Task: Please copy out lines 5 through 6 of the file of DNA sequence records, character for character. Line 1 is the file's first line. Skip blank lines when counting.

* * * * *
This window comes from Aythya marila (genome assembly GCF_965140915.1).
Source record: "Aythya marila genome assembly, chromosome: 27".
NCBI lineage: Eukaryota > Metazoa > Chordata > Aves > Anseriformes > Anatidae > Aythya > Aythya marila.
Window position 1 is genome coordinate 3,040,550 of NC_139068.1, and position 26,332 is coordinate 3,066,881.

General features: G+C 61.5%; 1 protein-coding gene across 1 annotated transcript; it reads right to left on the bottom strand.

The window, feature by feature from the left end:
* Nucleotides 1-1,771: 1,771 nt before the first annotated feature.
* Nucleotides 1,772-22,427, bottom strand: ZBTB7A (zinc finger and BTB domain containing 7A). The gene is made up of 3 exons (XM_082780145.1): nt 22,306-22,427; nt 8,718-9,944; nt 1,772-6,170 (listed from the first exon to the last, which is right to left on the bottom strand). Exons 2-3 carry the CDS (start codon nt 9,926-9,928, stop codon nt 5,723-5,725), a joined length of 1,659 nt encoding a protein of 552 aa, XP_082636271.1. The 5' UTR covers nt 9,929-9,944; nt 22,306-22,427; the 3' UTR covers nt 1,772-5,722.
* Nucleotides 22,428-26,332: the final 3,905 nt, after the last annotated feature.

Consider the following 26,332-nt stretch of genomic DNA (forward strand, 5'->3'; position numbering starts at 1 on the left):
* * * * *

General features: G+C 61.5%; 1 protein-coding gene across 1 annotated transcript; it reads right to left on the bottom strand.

The window, feature by feature from the left end: